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Spring: Mar to May

Devotees of sun-bathing are most likely to be weaned off August by spring, the season closest in character to summer.

Italian spring doesn't begin, as its English cousin does, with a heroic push of leaves through freezing days and colder nights. Instead, Italian spring begins with heat.

In the last weeks of February, a strong sun (for which the English would be grateful in June) is applied to bare branches. One can eat outdoors immediately -- even breakfast by the pool -- wearing a sunhat beside the skeletal boughs. When one's back is turned, blossom appears and the bees wake from their Arthurian winter sleep.

The rains, when they come, are short-lived and gratifyingly violent: to watch lightning from the Torre loggia with some cups of tea is one of life's great treats.

March, as in Northern Europe, brings the new grass -- too green to be true, so that it looks artificial. Now is the time to walk from Le Radicchie in the noonday sun, down the river Pesa to Sambuca's Roman bridge or up the facing hill to the rare steaks of Cantinetta di Rignana.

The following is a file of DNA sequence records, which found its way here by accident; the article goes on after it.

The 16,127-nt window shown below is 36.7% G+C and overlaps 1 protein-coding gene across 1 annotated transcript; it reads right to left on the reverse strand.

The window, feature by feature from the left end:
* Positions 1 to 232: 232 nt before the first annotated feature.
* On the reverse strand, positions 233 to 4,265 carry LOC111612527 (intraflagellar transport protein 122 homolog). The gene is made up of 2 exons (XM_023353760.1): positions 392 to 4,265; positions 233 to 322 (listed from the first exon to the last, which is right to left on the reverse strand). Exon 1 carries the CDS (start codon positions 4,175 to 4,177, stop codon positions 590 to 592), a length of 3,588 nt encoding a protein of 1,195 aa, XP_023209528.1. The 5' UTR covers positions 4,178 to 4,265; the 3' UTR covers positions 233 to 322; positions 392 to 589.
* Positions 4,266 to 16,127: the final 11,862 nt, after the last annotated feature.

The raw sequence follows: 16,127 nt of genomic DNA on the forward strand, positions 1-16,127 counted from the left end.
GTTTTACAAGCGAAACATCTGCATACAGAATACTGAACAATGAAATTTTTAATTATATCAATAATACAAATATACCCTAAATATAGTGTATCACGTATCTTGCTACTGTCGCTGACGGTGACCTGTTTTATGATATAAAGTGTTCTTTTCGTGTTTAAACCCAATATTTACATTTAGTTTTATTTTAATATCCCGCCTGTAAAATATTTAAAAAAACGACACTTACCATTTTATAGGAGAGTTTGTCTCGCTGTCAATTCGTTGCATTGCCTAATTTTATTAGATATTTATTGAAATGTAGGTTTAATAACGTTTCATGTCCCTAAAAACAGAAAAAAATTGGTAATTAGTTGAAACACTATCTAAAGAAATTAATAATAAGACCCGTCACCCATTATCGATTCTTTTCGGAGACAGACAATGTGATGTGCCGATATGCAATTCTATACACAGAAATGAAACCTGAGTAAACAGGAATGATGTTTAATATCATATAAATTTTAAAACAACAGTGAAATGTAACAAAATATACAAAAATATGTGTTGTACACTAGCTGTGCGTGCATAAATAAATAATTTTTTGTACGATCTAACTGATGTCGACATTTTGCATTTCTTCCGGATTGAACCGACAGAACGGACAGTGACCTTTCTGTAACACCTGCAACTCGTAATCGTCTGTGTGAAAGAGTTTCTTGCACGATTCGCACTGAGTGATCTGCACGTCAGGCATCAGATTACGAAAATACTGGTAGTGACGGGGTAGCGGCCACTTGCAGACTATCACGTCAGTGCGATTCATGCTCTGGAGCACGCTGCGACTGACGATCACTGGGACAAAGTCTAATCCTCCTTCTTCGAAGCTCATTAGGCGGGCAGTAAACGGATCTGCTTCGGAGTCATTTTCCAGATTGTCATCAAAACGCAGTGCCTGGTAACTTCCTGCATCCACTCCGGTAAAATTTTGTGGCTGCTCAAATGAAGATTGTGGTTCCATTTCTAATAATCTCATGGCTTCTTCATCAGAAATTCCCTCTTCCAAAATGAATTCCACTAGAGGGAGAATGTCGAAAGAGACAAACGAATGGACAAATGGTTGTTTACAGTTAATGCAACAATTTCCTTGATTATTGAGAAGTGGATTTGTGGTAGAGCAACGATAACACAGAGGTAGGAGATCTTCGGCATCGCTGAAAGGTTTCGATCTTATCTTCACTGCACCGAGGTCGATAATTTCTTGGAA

Now the cover comes off the swimming pool and, although the water remains too cold to swim in, it is nice to release its colour and to catch the house's reflection there at dusk.

In April, since the nights are still crisp, sleep comes easily and deeply -- no need for fans or mosquito nets, or for a cold shower before bed. Instead (how much more civilised) the down duvets are thick and shutters are closed.

Now is a good time to devote oneself to art: Trecento, Quattrocento, Cinquecento. Spring Florence is still peaceful and fresh, the green Arno high, the steep Oltrarno gardens scenting the city and the sunny pavements of less busy piazze dotted with clumps of grass. Still more spectacular is the view from Siena, its steep, Y-shaped valley ablaze with blossom and wild-flowers.

In May, Le Radicchie is without doubt at its most lovely. Three sides of the house are radiant with climbing flowers; the white roses in the lane are particularly good, weeping petals over the kitchen door. In the cypress trees are little purple stars and the sun, ever hotter, beats a thick scent from the herbs. The bees are out in force and, at noon, bare-footed humans seek the coolness of the pool.